Daily Content Archive

(as of Friday, April 17, 2015)
Word of the Day

excoriate

Definition:(verb) To censure strongly.
Synonyms:abrade, condemn, denounce
Usage: The newspaper printed an editorial that excoriated the administration for its inaction.
Daily Grammar Lesson

Nouns of Address

Nouns of address (also known as vocatives, nominatives of address, or nouns of direct address) identify the person or group being directly spoken to. Like interjections, they are grammatically unrelated to the rest of the sentence—that is, they don’t modify or affect any other part of it. Instead, they are used to let the listener or reader know who you are addressing, or to do what? More...
Article of the Day

Keffiyeh

The keffiyeh is a traditional Arab headdress, made of a square of cloth that is folded and wrapped in various styles around the head. It is commonly worn in areas with arid climates as protection from direct sun exposure and blown dust and sand. The plain white keffiyeh is popular in the Gulf states, while the red-and-white keffiyeh is most strongly associated with what country? More...
This Day in History

Last French Troops Leave Syria (1946)

Though France proclaimed Syria an independent republic in 1941, its troops were not withdrawn until 1946, after over 25 years of occupation. The occupation began in 1920, when the League of Nations gave the French a mandate over the Levant States—roughly present-day Syria and Lebanon. Within years, the Syrian resistance to French colonial rule became a full-scale revolt. A 1936 treaty promised Syrian independence, but it did not come to fruition. What finally brought about the occupation's end? More...
Today's Birthday

Artur Schnabel (1882)

Schnabel was an Austrian-American pianist best known for his interpretations of Beethoven's piano works. Based in Berlin from 1900 to 1933, he composed, taught, and gave legendary performances of the complete sonatas of Beethoven and Schubert for centenary celebrations. In the 1930s, he became the first to record the complete Beethoven cycle. During the Nazi period, he moved to London, then to the US. Though his own compositions are less known, they are revered by serious pianists. Why? More...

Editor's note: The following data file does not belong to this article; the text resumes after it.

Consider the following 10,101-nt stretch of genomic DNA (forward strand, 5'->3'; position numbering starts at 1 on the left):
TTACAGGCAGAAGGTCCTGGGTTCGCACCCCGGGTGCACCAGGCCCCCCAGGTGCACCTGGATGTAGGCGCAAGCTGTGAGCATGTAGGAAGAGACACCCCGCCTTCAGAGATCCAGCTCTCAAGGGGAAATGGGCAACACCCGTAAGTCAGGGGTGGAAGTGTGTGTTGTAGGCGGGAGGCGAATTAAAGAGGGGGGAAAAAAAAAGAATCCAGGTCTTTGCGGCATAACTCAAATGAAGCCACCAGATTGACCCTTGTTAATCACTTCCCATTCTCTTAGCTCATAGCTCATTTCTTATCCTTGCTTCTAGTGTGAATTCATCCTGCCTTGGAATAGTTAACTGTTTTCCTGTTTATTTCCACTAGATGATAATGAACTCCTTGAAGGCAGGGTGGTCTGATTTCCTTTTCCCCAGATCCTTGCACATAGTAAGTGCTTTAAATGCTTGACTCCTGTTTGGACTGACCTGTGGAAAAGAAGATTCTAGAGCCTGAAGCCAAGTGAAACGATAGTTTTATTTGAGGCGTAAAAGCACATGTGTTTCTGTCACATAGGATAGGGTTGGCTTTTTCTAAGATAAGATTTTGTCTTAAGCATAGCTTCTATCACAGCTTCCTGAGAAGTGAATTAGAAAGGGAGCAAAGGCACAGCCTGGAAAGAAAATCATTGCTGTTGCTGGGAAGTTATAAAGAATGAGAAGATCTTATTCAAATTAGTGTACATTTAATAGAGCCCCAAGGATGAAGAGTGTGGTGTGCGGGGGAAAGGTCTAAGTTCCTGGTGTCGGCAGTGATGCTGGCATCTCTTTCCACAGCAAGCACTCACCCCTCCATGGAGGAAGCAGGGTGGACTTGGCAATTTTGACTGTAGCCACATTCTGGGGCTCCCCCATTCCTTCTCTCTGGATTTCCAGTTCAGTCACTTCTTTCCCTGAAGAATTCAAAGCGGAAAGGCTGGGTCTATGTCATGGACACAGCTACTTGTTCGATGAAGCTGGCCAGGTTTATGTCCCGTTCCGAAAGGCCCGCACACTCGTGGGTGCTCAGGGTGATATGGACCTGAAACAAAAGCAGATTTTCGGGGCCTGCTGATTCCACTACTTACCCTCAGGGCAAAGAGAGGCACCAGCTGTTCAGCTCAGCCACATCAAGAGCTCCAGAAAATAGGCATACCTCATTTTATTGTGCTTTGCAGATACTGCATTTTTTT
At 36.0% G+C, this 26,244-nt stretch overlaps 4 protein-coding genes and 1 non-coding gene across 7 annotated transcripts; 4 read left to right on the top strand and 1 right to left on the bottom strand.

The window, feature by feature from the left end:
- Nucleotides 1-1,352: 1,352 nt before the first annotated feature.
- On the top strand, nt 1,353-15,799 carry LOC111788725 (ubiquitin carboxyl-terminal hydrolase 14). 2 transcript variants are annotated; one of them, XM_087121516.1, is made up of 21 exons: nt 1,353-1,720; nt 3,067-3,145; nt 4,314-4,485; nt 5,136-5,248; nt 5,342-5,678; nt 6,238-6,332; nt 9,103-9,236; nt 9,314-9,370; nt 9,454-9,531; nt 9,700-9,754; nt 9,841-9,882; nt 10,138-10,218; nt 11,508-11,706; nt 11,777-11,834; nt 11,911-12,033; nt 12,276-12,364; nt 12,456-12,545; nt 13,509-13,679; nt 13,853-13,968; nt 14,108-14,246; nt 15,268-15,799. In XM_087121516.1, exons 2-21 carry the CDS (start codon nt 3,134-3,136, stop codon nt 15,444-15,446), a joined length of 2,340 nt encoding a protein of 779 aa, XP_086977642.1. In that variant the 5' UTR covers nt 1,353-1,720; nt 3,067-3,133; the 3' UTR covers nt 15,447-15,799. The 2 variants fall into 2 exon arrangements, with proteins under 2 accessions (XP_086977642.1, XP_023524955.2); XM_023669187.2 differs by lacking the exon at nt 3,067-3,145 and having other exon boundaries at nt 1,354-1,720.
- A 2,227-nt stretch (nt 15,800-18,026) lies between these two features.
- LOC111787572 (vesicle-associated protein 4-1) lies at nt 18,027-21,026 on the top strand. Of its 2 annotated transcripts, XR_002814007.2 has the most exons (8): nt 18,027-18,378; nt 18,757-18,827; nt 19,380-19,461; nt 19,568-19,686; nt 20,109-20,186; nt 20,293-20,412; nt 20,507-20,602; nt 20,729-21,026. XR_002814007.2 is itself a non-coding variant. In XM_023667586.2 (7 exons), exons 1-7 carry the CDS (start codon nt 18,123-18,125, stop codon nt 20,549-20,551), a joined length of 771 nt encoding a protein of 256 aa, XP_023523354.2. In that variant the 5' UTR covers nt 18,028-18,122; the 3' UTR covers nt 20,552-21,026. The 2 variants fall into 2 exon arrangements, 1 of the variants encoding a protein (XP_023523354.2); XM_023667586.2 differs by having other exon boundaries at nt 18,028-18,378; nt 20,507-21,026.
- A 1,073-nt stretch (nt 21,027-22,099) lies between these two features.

Quotation of the Day
Alchemy may be compared to the man who told his sons he had left them gold buried somewhere in his vineyard; where they by digging found no gold, but by turning up the mould about the roots of their vines, procured a plentiful vintage. So the search and endeavors to make gold have brought many useful inventions and instructive experiments to light.

Francis Bacon (1561-1626)

Idiom of the Day

have (got) (someone's) back

To be willing and prepared to help or defend someone; to look out for someone in case he or she needs assistance. More...
Today's Holiday

Maimuna (2020)

Jews in North Africa commemorate the philosopher and rabbi Moses Maimonides (1135-1204) on the evening of the last day of Passover and the day that follows. In Morocco, special displays of food are arranged on tables, including bowls of flour with eggs, broad green beans, stalks of wheat, and dates. Surrounding the bowls are honey, fruit, nuts, cookies, lettuce, wine, and a type of pancake known as muflita. After going to the synagogue, people stop to bless their friends and sample the refreshments at each home. Wherever possible, people dip their feet in streams, rivers, or the sea. More...
Word Trivia

Today's topic: sluggish

lusk - Means lazy or sluggish. More...

phlegmatic - First meant "abounding in phlegm" and now more commonly means "not easily excited; lacking enthusiasm; dull, sluggish"—supposedly the type of character one has from having an overabundance of phlegm. More...

sulk - A back-formation of sulky, from obsolete sulke, "sluggish." More...

drumble - To move in a slow, sluggish way. More...

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